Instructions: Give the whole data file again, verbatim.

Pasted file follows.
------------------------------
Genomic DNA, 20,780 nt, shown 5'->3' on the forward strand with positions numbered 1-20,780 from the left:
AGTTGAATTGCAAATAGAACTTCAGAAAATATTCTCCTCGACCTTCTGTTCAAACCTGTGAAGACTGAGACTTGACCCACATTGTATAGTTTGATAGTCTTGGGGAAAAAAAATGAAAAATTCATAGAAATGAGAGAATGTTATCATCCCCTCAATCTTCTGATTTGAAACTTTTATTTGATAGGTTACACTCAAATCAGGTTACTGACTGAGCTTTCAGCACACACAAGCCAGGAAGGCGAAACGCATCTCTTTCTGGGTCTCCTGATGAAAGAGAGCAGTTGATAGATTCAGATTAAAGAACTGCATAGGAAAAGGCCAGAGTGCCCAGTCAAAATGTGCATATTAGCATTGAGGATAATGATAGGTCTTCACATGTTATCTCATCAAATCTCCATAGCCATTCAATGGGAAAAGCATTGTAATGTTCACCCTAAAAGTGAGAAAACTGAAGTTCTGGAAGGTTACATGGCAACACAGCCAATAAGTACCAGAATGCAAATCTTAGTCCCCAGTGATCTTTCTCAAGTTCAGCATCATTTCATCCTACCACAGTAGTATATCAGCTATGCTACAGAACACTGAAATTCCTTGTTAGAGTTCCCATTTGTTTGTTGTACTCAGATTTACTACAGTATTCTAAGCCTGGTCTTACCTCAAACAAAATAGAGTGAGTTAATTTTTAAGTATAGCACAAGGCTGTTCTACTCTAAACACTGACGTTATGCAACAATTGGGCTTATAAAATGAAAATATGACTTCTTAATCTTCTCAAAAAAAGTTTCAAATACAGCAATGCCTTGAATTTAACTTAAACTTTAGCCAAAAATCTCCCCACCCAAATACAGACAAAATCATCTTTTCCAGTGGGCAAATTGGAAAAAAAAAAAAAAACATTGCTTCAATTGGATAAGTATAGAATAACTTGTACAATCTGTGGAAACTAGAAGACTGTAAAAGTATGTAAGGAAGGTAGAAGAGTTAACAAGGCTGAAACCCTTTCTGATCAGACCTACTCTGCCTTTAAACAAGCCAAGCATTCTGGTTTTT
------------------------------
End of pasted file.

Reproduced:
Genomic DNA, 20,780 nt, shown 5'->3' on the forward strand with positions numbered 1-20,780 from the left:
AGTTGAATTGCAAATAGAACTTCAGAAAATATTCTCCTCGACCTTCTGTTCAAACCTGTGAAGACTGAGACTTGACCCACATTGTATAGTTTGATAGTCTTGGGGAAAAAAAATGAAAAATTCATAGAAATGAGAGAATGTTATCATCCCCTCAATCTTCTGATTTGAAACTTTTATTTGATAGGTTACACTCAAATCAGGTTACTGACTGAGCTTTCAGCACACACAAGCCAGGAAGGCGAAACGCATCTCTTTCTGGGTCTCCTGATGAAAGAGAGCAGTTGATAGATTCAGATTAAAGAACTGCATAGGAAAAGGCCAGAGTGCCCAGTCAAAATGTGCATATTAGCATTGAGGATAATGATAGGTCTTCACATGTTATCTCATCAAATCTCCATAGCCATTCAATGGGAAAAGCATTGTAATGTTCACCCTAAAAGTGAGAAAACTGAAGTTCTGGAAGGTTACATGGCAACACAGCCAATAAGTACCAGAATGCAAATCTTAGTCCCCAGTGATCTTTCTCAAGTTCAGCATCATTTCATCCTACCACAGTAGTATATCAGCTATGCTACAGAACACTGAAATTCCTTGTTAGAGTTCCCATTTGTTTGTTGTACTCAGATTTACTACAGTATTCTAAGCCTGGTCTTACCTCAAACAAAATAGAGTGAGTTAATTTTTAAGTATAGCACAAGGCTGTTCTACTCTAAACACTGACGTTATGCAACAATTGGGCTTATAAAATGAAAATATGACTTCTTAATCTTCTCAAAAAAAGTTTCAAATACAGCAATGCCTTGAATTTAACTTAAACTTTAGCCAAAAATCTCCCCACCCAAATACAGACAAAATCATCTTTTCCAGTGGGCAAATTGGAAAAAAAAAAAAAAACATTGCTTCAATTGGATAAGTATAGAATAACTTGTACAATCTGTGGAAACTAGAAGACTGTAAAAGTATGTAAGGAAGGTAGAAGAGTTAACAAGGCTGAAACCCTTTCTGATCAGACCTACTCTGCCTTTAAACAAGCCAAGCATTCTGGTTTTT